Pods, it turns out, affect far more than efficiency. They change design, using less engine-room space, so yachts in the 40- to 50-foot range get an extra stateroom. They reduce entry barriers, allowing for joystick control and integration of helm displays, automatic trim tabs and more, helping novices underway. They benefit owner-operators: 60- and 70-footers can now hold position with the push of a button and no crew. They improve start-up: Look for a Volvo Penta key FOB this summer, eliminating much of the checklist formerly required to get a yacht going.

Engines, Pod System

Courtesy Sabre Yachts

Because pod systems require less space, Sabre Yachts can now fit a utility cabin on its 48 and a full-beam master on its 66.

Engines, Pod System

Courtesy Sabre Yachts

“When somebody can handle an 80,000-pound Sabre 66 around the dock comfortably, that’s something,” says Bentley Collins of Sabre Yachts. “It used to take a captain and crew to do that.”

“We adopted it as an alternative first — and then we didn’t sell any straight-shaft boats after that,” says Bentley Collins, vice president of marketing and sales at ­Sabre Yachts. “We redesigned everything in our range from 2009 onward, new hulls ­designed for pods. We don’t build any traditional shaft drives anymore.”

Jens Bering, head of product management for Volvo Penta North America, sees more evolution soon. At some yards, engine installations happen just a few weeks before a build finishes, as opposed to at the start — freeing up capital to help builders improve their liquidity. In pilot boats, Volvo Penta is working with designers on hatches for easy engine change-outs, shortening a monthslong process to just two hours. Bering sees that feature in recreational yachts by 2021 or 2022.

And in the next decade? The system should be ready to integrate with electric propulsion as battery technology evolves. “We could offer today, if the marketplace wanted to pay for it … a hybrid,” Huibers says. “We could offer the Prius of boats.”

Engines, Pod System

Courtesy Volvo Penta

People 60 and older, even with reduced personal mobility, can operate boats with pod systems. “That’s wonderful, being able to prolong someone’s love for the water,” says Jens Bering at Volvo Penta.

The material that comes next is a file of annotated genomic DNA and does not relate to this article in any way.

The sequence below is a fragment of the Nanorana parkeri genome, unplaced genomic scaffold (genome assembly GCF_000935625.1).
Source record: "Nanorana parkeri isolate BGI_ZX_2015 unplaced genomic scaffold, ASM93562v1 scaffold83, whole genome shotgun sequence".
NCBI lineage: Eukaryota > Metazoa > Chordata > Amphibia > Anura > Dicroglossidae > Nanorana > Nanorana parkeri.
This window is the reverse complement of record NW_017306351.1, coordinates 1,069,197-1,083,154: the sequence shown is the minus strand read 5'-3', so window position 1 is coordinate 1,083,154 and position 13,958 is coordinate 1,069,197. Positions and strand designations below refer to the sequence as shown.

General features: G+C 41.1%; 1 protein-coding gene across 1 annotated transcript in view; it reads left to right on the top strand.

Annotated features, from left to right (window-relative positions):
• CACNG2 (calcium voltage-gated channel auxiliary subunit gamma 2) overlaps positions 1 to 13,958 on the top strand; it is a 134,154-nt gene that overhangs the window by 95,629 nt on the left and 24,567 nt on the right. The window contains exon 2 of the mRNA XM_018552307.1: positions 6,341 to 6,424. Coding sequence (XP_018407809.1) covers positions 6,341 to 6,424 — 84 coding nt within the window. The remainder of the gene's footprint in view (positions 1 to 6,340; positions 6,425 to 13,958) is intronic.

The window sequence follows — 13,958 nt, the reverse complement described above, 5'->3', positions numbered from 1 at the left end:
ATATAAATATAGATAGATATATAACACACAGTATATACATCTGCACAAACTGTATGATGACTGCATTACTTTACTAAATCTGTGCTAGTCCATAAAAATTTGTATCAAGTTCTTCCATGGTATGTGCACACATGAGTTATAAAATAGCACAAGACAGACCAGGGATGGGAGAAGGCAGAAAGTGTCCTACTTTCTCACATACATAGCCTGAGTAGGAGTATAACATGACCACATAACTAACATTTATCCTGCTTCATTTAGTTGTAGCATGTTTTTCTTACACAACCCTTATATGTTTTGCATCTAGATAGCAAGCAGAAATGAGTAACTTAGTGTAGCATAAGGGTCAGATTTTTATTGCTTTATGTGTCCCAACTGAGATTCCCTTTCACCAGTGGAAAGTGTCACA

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Expensive News – Gallery: The Miami Boat Shows 2017 (Pictures)
Feb20

Expensive News – Gallery: The Miami Boat Shows 2017 (Pictures)

Expensive News – Gallery: The Miami Boat Shows 2017 (Picture Gallery Below) Yachting Magazine walks the docks to spot the latest and greatest in the yachting industry at the Miami boat shows. Find out more: Everything you need to know about the shows can be found here. Yachts Miami Beach Yachts Yachting takes you inside the 2017 Miami Boat Shows along Collins Avenue and beyond. Yachting takes you inside the 2017 Miami Boat Shows...

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Expensive News – Yachts Miami Beach: New Look and Layout
Feb20

Expensive News – Yachts Miami Beach: New Look and Layout

Expensive News – Yachts Miami Beach: New Look and Layout Show Management is changing things up for Yachts Miami Beach 2017. Also evolving this year is Yachts Miami Beach, a separately owned show that runs concurrently with the Miami International Boat Show.Show Management, which operates Yachts Miami Beach, brought in design company EDSA to “reimagine” the show for 2017. There will now be five show entrances along Collins...